An October Flower Border - Fall Garden Inspiration

Pennisetum Hameln, Montauk Daisies, Canna Lilies and Lamb's Ears ' Helene on Stein' - Jan Johnsen

In my part of the world - New York State - October is when Mother Nature shines.The days are shorter, the sun is low in the sky, but the weather stays warm enough for the flowering plants to hang on.

 I always design and install gardens with October in mind because it is now when people have time to appreciate their grounds - it is too cold for the beach and graduations and summer parties are a memory. This is when people can stop and savor a garden. 

The design of Fall gardens is something I urge my students to master because these gardens prolong our enjoyment of Nature's gracious gifts.  And, more importantly, they quietly trumpet the siren call of the garden muse who is about to take her leave...but not just yet.....she sticks around to give it one last show....

Spirea Goldmound, Montauk Daisies,lantana, canna lilies

So in that vein, I am sharing and describing a little of what goes into making a autumn flower border... I know most readers simply enjoy the photos but maybe a few of you are interested in the 'gory details'. 

This was suggested to me by someone who wanted to know more about my landscapes and how I create them. It must be my Scandinavian background that allows me to discuss any and all things other than what I actually do day in and day out which is to create lovely, serene landscapes. 

the holly backdrop here hides a deer fence

The flower border shown above is at the bottom of a long, gradual hill - thus, water collected here in great pools after a rain. It was wet and soggy a good deal of the time. Many plants would not have lived in this wetness so I had large amounts of soil brought in to create a high mounded bed to left them above the damp conditions. This is the plant border on the right.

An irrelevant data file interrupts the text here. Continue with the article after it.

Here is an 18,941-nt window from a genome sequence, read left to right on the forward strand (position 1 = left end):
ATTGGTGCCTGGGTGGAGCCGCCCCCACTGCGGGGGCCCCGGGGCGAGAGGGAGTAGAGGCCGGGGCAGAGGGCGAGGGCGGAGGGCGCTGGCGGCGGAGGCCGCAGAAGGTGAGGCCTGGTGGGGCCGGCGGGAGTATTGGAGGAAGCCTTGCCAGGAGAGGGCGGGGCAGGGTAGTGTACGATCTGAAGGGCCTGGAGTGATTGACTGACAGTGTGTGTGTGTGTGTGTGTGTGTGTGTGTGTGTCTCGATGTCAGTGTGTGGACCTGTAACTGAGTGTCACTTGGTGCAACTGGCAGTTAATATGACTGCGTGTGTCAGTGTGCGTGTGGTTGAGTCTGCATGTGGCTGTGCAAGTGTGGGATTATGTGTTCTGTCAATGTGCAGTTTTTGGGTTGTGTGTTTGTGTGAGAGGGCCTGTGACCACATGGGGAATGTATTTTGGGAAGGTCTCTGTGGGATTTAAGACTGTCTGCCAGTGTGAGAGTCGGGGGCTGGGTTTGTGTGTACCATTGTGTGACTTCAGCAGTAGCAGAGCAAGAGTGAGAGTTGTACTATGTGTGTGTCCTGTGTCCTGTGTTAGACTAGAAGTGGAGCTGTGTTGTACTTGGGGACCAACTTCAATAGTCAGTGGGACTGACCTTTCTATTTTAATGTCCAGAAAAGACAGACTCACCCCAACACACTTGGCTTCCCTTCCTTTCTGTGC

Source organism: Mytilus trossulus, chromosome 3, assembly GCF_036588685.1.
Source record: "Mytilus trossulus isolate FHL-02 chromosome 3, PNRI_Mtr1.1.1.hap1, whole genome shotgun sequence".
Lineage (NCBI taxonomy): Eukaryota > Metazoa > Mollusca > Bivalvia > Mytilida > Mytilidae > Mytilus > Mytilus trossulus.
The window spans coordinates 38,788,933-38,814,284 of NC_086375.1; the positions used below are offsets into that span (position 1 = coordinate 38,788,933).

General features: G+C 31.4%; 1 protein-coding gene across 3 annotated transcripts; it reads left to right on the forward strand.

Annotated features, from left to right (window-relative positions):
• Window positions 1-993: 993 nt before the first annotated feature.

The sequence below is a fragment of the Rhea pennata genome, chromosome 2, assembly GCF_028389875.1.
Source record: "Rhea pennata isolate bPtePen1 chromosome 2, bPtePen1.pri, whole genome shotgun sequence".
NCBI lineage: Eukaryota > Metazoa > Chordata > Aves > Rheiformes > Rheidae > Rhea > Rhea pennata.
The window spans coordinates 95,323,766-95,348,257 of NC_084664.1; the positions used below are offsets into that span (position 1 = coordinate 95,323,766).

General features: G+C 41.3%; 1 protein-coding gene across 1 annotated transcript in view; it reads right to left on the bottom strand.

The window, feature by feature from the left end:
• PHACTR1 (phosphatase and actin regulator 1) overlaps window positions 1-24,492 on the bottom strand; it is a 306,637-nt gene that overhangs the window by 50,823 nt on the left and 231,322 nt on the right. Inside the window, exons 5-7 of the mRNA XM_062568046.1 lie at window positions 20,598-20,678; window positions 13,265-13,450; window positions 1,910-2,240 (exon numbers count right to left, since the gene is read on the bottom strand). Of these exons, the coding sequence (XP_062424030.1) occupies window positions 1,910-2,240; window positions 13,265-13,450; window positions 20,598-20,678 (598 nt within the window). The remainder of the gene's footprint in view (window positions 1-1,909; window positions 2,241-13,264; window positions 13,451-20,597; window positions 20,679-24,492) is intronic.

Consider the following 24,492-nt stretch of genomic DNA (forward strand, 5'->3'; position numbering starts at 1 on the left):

Additionally, we had a 'field' of subsurface pipes (set in gravel) installed in front of the border to catch and carry away the runoff. We then graded and laid sod to create a lawn atop the pipes.

Please know it is always about the grading and the drainage..the plants come later....

Farther uphill I planted shrub roses - 'Sunny' Knock Out Roses in a bed surrounded by boxwood - and beyond is another flower border featuring Nepeta, Japanese wind anemones.

'Sunny' Knock Out Roses planted this year - blooming in October

'Sunny' Knock Out Roses are three shades of light yellow / white...luscious.

Another of my 'fave rave' perennial flowers that is at its best in October (in my part of the world) is Japanese Wind Anemone...gently waving in the cool breeze. Its dainty flowers are the jewels of the flower world.

Honorine Jorbert Japanese wind Anemone

And of course some flowers of summer persist into fall and are actually more glorious now than ever...Lantana and Gomphrena (a straw flower that can be cut for everlasting bouquets) are two of these October performers.

White Lantana in October next to Blue Spruce globosum

close up of Gomphrena 'Buddy purple' with 'Jack Frost' Brunnera

and now that October is coming to a close...on to November!


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  3. Just catching up on your blog--I love this idea; the weather is about the same out here in central Ohio as in the Hudson Valley. One great feature of growing dahlias is that they continue to bloom well through at least mid October here. I have not had good luck with anemones but love them Deer eat the flowers of my roses, sad since the Knock Outs are so gorgeous.


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